This may be “just stunning” to you, SPQR, but I say if Russia is willing to start a full-scale nuclear war over some ass-end-of-nowhere province on the Georgian border, well, fuck it, it wouldn’t have been long before they started one anyway.

    Dunno about you, but even if it’s 5 days from now, I’d like to enjoy those 5 days outside the Vaults…

    And from the start of your post:

    which does nothing to explain why Russia is bombing the shit out of every inch of Georgia they can fly a plane over, but what the fuck, right?

    The fact that this at no time happened, and that Russia has ceased it’s military operations means… What to you, exactly?

    Scott Jacobs (d3a6ec)

  100. There will be a day in the future when one anonymous poster on the internet (who doesn’t actually have to make the decision) successfully shames another anonymous poster on the internet (who doesn’t actually have to make the decision) for not being willing to say he wants to start a nuclear war.

    Today is not that day.

    There may also be a day in the future when I refer to a brutal dictatorship, that I spent a decade whining about (as the left did with our Iraq policy), as merely a “sovereign nation” the second we actually do something about it in order to mitigate the fact I oppose actually doing something the second that we actually do something about it.

    Fortunately today is not that day either.

    Barack Obama has already made clear there is one nuclear war we are going to start and that’s with Pakistan, so quit being greedy.

    Anon (db8e0c)

  101. Leviticus, to borrow a line, you have successfully beclowned yourself.

    SPQR (26be8b)

  102. Jose Marti said that it’s better to die on your feet than to live on your knees. I believe that. If we believe that as a nation, I think now’s as good a time as ever to prove it.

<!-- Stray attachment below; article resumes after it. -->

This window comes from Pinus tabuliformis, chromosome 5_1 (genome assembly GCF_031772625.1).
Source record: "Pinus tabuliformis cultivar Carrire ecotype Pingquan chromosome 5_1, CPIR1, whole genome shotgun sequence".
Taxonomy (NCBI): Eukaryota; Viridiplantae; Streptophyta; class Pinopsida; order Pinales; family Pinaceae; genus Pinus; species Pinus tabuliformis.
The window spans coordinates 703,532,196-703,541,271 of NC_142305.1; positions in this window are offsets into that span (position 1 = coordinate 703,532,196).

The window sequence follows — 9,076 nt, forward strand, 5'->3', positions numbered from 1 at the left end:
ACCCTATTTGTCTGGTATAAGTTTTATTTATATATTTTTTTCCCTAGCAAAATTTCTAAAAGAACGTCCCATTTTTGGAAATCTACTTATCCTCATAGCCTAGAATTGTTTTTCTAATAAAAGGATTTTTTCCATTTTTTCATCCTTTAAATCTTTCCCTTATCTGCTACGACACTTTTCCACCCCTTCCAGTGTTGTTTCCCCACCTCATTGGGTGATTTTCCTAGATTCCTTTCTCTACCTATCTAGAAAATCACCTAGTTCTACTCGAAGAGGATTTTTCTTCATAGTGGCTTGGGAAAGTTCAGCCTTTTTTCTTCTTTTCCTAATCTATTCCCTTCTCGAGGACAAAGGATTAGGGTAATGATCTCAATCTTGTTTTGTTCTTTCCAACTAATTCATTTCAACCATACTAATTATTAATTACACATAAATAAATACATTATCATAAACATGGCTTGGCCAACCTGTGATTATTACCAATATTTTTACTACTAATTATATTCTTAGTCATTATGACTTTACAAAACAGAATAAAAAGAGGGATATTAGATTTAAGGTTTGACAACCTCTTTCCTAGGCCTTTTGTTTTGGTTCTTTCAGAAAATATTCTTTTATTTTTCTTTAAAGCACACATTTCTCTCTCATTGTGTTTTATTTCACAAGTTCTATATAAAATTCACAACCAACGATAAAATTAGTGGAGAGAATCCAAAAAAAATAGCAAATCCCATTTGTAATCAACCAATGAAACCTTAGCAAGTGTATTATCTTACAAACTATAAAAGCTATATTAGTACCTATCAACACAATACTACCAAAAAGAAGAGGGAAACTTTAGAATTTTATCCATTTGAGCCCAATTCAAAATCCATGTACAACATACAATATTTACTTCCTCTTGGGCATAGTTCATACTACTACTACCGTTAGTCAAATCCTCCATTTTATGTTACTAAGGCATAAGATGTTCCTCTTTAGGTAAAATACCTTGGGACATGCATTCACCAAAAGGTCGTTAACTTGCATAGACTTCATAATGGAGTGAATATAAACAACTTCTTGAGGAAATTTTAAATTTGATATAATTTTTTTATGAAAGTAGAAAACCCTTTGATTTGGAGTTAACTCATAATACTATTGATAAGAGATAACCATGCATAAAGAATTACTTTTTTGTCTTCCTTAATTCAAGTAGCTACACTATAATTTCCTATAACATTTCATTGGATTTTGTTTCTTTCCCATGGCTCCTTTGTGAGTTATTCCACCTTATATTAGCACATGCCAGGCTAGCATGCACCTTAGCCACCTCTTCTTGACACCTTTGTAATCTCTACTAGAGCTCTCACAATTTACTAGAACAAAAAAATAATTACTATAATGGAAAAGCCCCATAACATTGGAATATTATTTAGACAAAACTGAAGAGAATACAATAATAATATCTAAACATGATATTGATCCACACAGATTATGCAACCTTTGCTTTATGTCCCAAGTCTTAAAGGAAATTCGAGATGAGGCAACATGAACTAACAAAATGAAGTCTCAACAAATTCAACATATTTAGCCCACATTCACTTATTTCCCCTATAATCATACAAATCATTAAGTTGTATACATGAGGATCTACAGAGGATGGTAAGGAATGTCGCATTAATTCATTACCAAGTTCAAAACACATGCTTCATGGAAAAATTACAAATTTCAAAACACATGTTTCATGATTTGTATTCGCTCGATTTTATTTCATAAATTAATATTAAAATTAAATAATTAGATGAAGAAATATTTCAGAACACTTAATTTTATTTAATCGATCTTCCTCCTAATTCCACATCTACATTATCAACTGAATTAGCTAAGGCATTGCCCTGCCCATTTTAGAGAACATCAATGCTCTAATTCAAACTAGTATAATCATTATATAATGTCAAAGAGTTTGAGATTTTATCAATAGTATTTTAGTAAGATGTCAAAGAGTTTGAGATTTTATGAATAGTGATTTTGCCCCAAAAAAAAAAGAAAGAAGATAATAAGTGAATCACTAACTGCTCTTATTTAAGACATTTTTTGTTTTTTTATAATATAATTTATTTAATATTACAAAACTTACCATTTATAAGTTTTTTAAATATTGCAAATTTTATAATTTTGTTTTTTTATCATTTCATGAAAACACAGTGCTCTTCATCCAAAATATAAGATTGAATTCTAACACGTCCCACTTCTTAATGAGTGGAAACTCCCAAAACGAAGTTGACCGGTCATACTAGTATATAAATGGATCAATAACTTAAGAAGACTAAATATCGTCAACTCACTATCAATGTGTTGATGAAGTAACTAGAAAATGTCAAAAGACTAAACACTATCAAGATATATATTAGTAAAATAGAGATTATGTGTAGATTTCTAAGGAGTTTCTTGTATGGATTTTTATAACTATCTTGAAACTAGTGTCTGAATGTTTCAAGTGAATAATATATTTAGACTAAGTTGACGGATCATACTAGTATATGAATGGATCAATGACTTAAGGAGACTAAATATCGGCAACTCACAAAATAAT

You will not be welcome at the Democratic National Convention.

    JD (712926)

  103. Beclowning is better than beshitting, befecesing, and bepissing.

    JD (712926)

  104. JD, give him time.

    SPQR (26be8b)

  105. “I’m saying that Georgia’s “claim” doesn’t mean anything.”

    Scott – I’m saying Taiwan’s claim doesn’t mean anything. I’m making the argument for you and asking you to see the parallel. Simple.

    You make the argument that South Ossetia, even though it was part of Georgia when it broke away from Russia and recognized as such by the rest of the world, doesn’t have to be for some reason. The reason is either that Russia never recognized it or that Russians live there and they don’t want to be part of Russia. You gave Kuwait as historically being a part of Iraq, the rationale sometimes used by Saddam for invading, as an equivalent situation. I say bullshit, which national borders are then the final ones? How far back in history to you look to determine who controlled what territory? This was obviously a set up by the Russians to discipline a former republic and scare the shit out the others.

    daleyrocks (d9ec17)

  106. Jose Marti said that it’s better to die on your feet than to live on your knees. I believe that. If we believe that as a nation, I think now’s as good a time as ever to prove it.

    BTW, Marti spent years lobbying for the U.S. to attack and annex Cuba, part of a sovereign country. (not a democracy, but, of course, that’s not a factor)

    Should we have supported Marti and would you have?

    And, if we should have, why was Iraq wrong?

    Anon (db8e0c)

  107. Putin seems to be taking a page from Hitler and the Sudeten Germans in 1938. The Sudeten Germans were “unhappy” being part of Czechoslovakia. Hitler convinced the rest of Europe there would be peace if they would were part of Germany. Without the involvement of Czechoslovakia, an agreement was reached for Germany to annex the Sudetenland. Guess what, he took over the rest of Czechoslovakia in 1939.

    daleyrocks (d9ec17)

  108. Prediction…
    Another lost province that could revert to Russian control…
    If the subjugation of Georgia allows Russia to re-assert de-facto control of Ukraine, Moldavia is toast, for all the same reasons that we have seen in the Caucasus.
    Also, if Putin can control the Caucasus, and with that, access to Caspian oil, he will through economic means re-assemble the Russia of the Czar’s – and we’ll (or at least Europe) will be financing it.

    Another Drew (bfaaf5)

  109. Another Drew, Ukraine is more able to defend itself from Russian aggression. What Russia has done with this aggression against Georgia is end the farce that was CIS.

    SPQR (26be8b)

  110. I don’t think Ukraine is immune from further pressure by Putin. There is another “President” there that he resents, and wants gone.